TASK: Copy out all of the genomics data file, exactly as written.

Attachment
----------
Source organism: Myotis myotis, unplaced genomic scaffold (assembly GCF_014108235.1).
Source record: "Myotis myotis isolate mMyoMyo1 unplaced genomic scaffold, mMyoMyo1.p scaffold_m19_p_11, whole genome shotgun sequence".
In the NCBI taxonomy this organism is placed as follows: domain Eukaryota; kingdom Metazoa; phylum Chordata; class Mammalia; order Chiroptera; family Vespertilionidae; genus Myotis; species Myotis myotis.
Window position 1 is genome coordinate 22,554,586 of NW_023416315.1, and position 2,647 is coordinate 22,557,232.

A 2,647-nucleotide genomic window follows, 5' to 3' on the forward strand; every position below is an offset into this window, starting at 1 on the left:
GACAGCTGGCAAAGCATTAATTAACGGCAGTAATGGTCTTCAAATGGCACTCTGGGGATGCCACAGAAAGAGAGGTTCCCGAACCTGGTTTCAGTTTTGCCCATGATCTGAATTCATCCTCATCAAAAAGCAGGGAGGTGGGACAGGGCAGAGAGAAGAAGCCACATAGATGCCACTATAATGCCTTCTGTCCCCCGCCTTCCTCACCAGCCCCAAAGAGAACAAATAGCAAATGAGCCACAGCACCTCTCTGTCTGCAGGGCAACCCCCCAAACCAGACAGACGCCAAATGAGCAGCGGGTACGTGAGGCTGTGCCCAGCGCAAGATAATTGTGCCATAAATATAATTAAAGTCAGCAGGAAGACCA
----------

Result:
Source organism: Myotis myotis, unplaced genomic scaffold (assembly GCF_014108235.1).
Source record: "Myotis myotis isolate mMyoMyo1 unplaced genomic scaffold, mMyoMyo1.p scaffold_m19_p_11, whole genome shotgun sequence".
In the NCBI taxonomy this organism is placed as follows: domain Eukaryota; kingdom Metazoa; phylum Chordata; class Mammalia; order Chiroptera; family Vespertilionidae; genus Myotis; species Myotis myotis.
Window position 1 is genome coordinate 22,554,586 of NW_023416315.1, and position 2,647 is coordinate 22,557,232.

A 2,647-nucleotide genomic window follows, 5' to 3' on the forward strand; every position below is an offset into this window, starting at 1 on the left:
GACAGCTGGCAAAGCATTAATTAACGGCAGTAATGGTCTTCAAATGGCACTCTGGGGATGCCACAGAAAGAGAGGTTCCCGAACCTGGTTTCAGTTTTGCCCATGATCTGAATTCATCCTCATCAAAAAGCAGGGAGGTGGGACAGGGCAGAGAGAAGAAGCCACATAGATGCCACTATAATGCCTTCTGTCCCCCGCCTTCCTCACCAGCCCCAAAGAGAACAAATAGCAAATGAGCCACAGCACCTCTCTGTCTGCAGGGCAACCCCCCAAACCAGACAGACGCCAAATGAGCAGCGGGTACGTGAGGCTGTGCCCAGCGCAAGATAATTGTGCCATAAATATAATTAAAGTCAGCAGGAAGACCA